Resilience has been a powerful force in my writing more than a dozen books (many setbacks, long nights, and long days) while simultaneously growing and developing the Human Performance Institute. Without learning how to overcome my initial failures, I do not know that I would have had the courage and resolve to assume the risks necessary to build this business. And, of course, forgiveness is a double gift. I’ve learned how to forgive myself, to let go of beating myself up for the mistakes in judgment I had made. Forgiveness has enabled me to let go of the unproductive anger and to replace it with gratitude and hope. I eventually realized that the pain I endured never once created discomfort for those other individuals who betrayed my trust!

Here is what I know now after many years of living: Failure will happen, and failure is an opportunity to build resilience, to practice forgiveness of self and of others, and to gain wisdom.

If you could have a gigantic billboard anywhere with anything on it, what would it say and why?

It takes courage to be truly kind. I have met Navy SEAL commanders who can do pull-ups all day long and navigate the coldest, most treacherous waters on dangerous missions, and the most remarkable thing that I walk away with after meeting these men—who appear molded of steel—is the power and authenticity of their kindness and humility. I’ve also witnessed incredible athletes achieve inspirational wins that bestow millions of dollars of prize money on them, and when they take their group of coaches and friends out to dinner to celebrate they refuse to pay for anything . . . even for their own meal. The key insight for me is not that these individuals are winners . . . it is that their self-absorption, inability to feel grateful, and utter lack of kindness toward others can never be justified for any reason, most certainly not because they are champions or are famous.

One of my favorite quotes is by Ralph Waldo Emerson: “To laugh often and much; to win the respect of intelligent people and the affection of children . . . to leave the world a bit better . . . to know even one life has breathed easier because you have lived; this is to have succeeded.”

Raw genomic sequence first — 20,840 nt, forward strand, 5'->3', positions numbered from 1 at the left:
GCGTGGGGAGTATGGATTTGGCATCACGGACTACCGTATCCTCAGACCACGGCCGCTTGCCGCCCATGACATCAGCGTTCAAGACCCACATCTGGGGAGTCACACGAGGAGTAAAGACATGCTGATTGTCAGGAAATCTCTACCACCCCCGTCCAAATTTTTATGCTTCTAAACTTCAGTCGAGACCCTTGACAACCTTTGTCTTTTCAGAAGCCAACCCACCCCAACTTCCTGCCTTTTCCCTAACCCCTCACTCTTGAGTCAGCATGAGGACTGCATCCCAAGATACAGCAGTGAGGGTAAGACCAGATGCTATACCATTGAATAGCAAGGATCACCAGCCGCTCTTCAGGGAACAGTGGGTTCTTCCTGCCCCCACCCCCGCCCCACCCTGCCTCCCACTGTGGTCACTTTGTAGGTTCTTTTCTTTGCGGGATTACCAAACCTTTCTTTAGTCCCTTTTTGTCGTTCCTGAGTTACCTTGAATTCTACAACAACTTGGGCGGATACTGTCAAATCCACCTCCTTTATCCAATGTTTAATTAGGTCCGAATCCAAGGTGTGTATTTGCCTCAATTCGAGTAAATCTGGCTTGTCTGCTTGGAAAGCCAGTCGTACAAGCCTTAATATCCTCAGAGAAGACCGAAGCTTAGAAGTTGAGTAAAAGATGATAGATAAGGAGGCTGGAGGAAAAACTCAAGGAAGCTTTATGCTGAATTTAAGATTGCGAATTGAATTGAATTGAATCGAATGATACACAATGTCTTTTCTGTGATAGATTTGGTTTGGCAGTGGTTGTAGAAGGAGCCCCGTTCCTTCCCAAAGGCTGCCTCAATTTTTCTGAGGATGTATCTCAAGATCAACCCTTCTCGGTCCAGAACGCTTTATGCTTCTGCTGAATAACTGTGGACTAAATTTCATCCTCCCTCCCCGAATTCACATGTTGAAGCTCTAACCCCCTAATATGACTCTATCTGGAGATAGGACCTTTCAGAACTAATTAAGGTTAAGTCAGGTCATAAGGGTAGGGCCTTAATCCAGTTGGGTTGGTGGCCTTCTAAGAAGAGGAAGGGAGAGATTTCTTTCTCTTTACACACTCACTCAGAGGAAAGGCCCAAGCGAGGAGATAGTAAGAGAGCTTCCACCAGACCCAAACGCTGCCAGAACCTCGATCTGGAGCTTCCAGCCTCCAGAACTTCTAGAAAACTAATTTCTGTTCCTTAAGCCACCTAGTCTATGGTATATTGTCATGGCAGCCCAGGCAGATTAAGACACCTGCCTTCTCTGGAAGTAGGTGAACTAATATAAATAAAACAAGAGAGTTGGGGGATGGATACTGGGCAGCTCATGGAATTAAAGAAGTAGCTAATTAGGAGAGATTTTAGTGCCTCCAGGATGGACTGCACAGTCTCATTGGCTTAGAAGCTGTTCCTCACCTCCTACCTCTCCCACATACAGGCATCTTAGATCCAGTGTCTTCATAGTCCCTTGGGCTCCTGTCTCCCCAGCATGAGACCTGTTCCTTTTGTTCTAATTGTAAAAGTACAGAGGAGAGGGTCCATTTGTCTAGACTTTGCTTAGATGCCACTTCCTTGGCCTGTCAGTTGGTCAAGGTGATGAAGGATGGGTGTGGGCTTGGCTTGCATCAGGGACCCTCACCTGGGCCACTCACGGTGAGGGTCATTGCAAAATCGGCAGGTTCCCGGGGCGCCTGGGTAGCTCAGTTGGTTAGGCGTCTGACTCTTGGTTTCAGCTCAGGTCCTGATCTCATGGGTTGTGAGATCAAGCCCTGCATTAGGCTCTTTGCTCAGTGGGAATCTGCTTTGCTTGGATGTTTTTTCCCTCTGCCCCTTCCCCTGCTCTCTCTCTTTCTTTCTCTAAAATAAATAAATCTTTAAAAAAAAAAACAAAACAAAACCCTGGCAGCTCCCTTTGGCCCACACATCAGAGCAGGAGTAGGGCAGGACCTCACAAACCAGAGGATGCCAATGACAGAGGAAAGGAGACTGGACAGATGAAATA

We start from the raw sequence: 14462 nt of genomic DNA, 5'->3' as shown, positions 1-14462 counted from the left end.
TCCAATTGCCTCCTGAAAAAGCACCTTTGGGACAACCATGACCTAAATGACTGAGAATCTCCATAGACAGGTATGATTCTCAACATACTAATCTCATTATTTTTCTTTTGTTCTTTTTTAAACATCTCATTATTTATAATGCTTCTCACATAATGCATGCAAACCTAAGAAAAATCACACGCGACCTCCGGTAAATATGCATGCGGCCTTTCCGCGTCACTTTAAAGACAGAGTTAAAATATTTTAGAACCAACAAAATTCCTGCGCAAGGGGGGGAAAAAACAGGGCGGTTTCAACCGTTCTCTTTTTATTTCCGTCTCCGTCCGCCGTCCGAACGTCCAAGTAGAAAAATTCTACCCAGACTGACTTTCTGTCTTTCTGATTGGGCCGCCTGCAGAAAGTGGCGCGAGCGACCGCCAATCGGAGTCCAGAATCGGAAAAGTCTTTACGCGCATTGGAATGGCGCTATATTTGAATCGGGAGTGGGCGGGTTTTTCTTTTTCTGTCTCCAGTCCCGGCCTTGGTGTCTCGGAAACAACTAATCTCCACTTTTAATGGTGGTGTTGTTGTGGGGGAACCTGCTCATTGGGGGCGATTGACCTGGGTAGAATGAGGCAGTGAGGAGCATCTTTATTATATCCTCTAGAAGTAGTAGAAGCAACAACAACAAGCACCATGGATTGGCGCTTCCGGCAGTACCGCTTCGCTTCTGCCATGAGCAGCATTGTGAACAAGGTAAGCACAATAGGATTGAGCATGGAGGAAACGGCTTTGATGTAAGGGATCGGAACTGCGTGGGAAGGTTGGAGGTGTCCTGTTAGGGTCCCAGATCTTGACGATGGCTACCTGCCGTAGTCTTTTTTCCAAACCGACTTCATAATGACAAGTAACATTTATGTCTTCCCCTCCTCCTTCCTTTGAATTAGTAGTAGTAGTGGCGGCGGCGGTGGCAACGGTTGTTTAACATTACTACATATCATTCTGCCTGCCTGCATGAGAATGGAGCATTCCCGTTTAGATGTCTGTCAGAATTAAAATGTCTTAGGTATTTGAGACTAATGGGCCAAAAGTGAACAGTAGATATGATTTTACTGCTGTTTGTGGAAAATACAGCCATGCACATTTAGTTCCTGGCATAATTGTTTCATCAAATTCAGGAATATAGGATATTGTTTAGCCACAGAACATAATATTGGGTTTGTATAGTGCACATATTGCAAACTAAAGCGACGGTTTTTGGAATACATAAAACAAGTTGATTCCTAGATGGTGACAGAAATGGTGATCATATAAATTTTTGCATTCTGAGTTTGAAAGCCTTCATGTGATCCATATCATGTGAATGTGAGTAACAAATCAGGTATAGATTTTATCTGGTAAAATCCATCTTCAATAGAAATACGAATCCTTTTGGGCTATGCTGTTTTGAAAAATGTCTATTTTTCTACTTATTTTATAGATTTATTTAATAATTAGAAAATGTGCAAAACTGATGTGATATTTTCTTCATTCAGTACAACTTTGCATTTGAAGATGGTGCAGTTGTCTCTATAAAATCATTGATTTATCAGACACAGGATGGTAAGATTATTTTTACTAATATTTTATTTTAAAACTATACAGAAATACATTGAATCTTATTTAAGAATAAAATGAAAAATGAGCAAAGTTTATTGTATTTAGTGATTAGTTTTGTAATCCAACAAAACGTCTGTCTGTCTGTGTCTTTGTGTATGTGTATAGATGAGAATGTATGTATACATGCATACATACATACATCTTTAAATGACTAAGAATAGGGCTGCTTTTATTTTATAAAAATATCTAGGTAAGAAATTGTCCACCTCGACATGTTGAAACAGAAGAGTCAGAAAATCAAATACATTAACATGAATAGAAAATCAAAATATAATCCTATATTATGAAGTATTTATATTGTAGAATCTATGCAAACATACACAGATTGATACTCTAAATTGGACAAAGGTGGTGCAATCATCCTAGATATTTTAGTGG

In the last five years, what new belief, behavior, or habit has most improved your life?
The practice of daily journaling has been a remarkable tool in helping me navigate the storms of life and be my best self through it all. The daily ritual of self-reflected writing has produced priceless personal insights in my life. For me, daily writing heightens my personal awareness in a nearly magical way. I see, feel, and experience things so much more vividly as a consequence of the writing. The hectic pace of life becomes more balanced and manageable when I intentionally set aside time for self-reflection. I am able to be more in the present in everything I do and, for whatever reason, more accepting of my flaws.

Journal writing can be used for catharsis and healing or for growing and expanding capacity. Entries can be as short as a minute or as long as time permits. It typically takes two to four weeks before one can see and feel positive results. For the best outcomes, entries to one’s journal should be made by hand rather than on a computer.

My experiences with journaling began in my early work with athletes. Every athlete was required to keep a detailed training journal on a daily basis. An important insight gained over several years was that anything that was quantified and tracked on a regular basis would invariably show improvement (sleep times, liquid intake, stretching frequency, nutritional habits, etc.). Quantifying behavior raises awareness and, as a consequence, habit acquisition times are typically accelerated. Eventually, we applied this understanding to mental and emotional training. Using daily journal entries to quantify the frequency of positive versus negative thinking, giving 100 percent effort in practice, engagement levels, the tone and content of one’s private voice, anger management, etc., produced similarly exciting results. Because of these insights, I decided to take up daily journaling myself. After only a few weeks, the only regret I had was that I hadn’t started the process much earlier in my life.